What makes a belief irrational? An irrational belief does not correspond with how life actually works. Given that all people are fallible and life is unpredictable, no rules state we or others should be a certain way. We act well at times and poorly at other times. Healthy, rational beliefs express our preference that we perform well and that others treat us well. We do not demand that life be a certain way or insist it is awful when life is not as we would like it to be.

How to Handle Angry People

We can help our friend who is angry about their latest work assignment, but we struggle to deal with the stranger who explodes for seemingly no reason.

The chronically angry person shares the same irrational beliefs as others, but their core beliefs about themselves are different.

A chronically angry person may have experienced adverse childhood events where they did not feel safe, accepted, or loved. Belonging and safety are cornerstone developmental experiences and necessary for developing a healthy self-concept and attachment with others.

Lack of safety and belonging can leave a person feeling vulnerable to being hurt physically and emotionally. Due to the underlying vulnerability, there can be constant vigilance for the potential threat of rejection, disapproval, or physical harm.

The constant feeling of vulnerability creates a perceptual filter that colors how people see the world around them. When a relatively neutral event occurs, such as a receptionist not noticing a new person is standing in line, there is a mistaken assessment of danger (MAD) that is followed by behavior that is aggressive and defensive (BAD).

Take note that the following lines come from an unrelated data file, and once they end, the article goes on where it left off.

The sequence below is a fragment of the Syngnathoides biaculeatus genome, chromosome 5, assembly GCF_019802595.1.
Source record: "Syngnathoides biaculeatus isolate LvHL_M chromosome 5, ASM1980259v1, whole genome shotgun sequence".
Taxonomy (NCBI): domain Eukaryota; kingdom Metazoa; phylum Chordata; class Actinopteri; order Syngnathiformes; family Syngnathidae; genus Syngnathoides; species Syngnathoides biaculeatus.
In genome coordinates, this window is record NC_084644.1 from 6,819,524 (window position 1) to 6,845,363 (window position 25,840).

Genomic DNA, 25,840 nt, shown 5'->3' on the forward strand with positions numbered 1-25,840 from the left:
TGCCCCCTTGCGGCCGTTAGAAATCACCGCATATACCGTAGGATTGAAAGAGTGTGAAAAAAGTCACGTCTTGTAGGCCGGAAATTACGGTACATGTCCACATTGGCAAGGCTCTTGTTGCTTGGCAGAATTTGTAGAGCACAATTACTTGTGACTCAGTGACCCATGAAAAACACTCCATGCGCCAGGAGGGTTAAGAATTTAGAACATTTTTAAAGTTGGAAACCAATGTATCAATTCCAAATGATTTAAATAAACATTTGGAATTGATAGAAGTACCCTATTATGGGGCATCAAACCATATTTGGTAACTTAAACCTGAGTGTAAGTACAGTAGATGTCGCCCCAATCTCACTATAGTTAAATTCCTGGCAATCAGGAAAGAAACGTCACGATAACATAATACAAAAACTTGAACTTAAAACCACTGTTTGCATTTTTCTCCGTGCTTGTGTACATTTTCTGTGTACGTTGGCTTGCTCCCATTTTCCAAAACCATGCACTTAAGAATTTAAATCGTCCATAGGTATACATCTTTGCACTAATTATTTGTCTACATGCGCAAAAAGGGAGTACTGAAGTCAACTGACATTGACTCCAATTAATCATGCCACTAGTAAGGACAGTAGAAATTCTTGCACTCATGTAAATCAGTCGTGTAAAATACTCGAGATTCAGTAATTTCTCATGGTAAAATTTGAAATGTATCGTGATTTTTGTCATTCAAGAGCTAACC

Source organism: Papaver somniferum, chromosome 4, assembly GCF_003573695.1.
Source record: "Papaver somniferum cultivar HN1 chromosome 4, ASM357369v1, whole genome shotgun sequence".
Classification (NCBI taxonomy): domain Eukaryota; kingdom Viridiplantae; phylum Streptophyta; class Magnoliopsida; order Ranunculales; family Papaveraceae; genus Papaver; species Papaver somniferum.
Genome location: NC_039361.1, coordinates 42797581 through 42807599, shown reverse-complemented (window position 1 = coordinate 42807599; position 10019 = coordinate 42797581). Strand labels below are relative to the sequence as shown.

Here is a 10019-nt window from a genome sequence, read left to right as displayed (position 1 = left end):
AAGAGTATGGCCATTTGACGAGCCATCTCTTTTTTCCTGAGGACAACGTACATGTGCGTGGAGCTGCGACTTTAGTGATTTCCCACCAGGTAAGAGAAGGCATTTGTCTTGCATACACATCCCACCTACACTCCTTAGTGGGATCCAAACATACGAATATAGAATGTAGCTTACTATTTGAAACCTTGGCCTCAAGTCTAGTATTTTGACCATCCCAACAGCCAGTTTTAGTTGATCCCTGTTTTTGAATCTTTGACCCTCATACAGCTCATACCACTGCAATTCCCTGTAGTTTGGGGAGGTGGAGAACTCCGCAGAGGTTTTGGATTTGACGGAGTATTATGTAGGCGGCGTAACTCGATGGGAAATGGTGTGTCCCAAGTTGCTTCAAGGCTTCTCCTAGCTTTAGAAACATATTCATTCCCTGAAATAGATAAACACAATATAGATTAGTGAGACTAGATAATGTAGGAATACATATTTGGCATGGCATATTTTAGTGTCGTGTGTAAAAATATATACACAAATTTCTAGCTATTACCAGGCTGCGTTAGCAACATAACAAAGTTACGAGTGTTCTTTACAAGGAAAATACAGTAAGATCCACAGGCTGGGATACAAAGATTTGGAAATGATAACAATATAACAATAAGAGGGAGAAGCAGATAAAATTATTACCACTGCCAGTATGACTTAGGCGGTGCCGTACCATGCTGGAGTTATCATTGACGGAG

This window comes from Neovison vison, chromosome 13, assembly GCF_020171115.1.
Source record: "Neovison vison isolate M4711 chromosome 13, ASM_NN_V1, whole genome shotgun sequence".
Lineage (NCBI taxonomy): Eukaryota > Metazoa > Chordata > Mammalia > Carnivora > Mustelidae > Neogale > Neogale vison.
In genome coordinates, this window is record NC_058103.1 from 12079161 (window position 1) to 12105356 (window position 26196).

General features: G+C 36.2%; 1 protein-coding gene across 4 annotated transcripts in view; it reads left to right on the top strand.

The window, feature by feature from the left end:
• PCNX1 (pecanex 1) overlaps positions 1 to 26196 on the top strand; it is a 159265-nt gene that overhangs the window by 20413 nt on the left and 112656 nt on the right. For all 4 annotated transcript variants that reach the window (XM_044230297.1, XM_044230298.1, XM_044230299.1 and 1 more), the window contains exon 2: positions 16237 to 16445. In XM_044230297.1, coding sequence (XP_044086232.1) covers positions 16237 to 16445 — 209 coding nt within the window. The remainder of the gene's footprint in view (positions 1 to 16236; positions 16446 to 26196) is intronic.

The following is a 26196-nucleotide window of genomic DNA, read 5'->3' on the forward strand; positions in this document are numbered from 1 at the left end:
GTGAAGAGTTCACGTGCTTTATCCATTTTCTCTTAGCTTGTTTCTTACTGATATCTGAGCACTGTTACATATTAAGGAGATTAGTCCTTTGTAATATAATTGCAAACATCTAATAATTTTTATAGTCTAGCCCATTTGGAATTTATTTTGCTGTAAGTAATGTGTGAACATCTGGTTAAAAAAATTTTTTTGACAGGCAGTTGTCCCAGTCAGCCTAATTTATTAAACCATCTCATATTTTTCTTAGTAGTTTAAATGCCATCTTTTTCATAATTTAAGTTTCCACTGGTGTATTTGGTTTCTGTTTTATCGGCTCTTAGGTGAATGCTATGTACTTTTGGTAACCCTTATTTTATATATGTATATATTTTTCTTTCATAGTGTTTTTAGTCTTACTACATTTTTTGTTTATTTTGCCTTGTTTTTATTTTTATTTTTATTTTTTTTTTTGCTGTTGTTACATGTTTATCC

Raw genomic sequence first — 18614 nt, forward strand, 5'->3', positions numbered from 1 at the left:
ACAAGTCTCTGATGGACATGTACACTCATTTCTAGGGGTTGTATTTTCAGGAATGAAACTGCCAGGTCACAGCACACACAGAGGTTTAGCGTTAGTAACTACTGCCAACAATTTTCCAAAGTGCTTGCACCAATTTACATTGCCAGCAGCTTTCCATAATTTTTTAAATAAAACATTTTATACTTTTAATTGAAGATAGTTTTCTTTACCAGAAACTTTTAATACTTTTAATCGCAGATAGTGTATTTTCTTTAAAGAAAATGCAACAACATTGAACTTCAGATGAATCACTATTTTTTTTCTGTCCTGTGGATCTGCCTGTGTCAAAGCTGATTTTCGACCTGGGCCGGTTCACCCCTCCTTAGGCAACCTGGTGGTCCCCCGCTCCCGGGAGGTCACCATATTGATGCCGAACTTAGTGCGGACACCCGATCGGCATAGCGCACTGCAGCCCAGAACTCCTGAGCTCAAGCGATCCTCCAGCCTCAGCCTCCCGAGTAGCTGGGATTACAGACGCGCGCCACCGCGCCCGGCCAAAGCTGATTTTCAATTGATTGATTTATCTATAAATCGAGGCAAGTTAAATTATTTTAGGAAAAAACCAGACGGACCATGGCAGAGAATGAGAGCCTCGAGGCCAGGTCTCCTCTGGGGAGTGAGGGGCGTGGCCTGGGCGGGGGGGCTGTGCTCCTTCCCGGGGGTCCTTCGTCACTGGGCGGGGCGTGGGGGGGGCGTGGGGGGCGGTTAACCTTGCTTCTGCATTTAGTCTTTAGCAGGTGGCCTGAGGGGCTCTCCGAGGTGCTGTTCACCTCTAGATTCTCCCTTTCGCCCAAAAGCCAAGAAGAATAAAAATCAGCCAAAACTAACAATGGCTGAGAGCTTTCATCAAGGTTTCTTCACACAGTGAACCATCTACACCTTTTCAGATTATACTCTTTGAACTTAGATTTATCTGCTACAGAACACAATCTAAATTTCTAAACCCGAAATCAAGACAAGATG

The chronically angry person will immediately assume the receptionist is disrespecting them. Their irrational belief will tell them that others should respect them and that it is terrible that they are being disrespected. As their anger builds, they will behave in ways that make things worse, not better.

This defensive behavior then leads directly to negative feedback from the receptionist, which intensifies the mistaken assessment of danger and amplifies the behavior that is aggressive and defensive.

If you are in this challenging situation, Bill Eddy, LCSW, suggests three tools for connecting with a distressed, angry person.

  1. Empathy: Empathize with the distress the upset person is experiencing. You might say, “I can see how frustrated you are. I want to help.”
  2. Attention: Pay attention to the distressed person by making and keeping eye contact, turning toward them, putting down anything in your hands, and nodding your head while you listen. Invite them to talk: “Can you tell me more about what is happening?”
  3. Respect: Respect them as a person with concerns. At the core of their distress is a desire to be respected. Point out their strengths: “You have worked hard to solve this problem, and I respect your persistence in seeking answers and solutions.”

When that challenging conversation is over, take a deep breath and remind yourself that while you would like to be treated with respect, there is no rule that people will or should treat you well. It is not terrible when you aren’t respected, but it is disappointing—okay, really disappointing.

You can learn more about handling difficult thoughts and emotions here.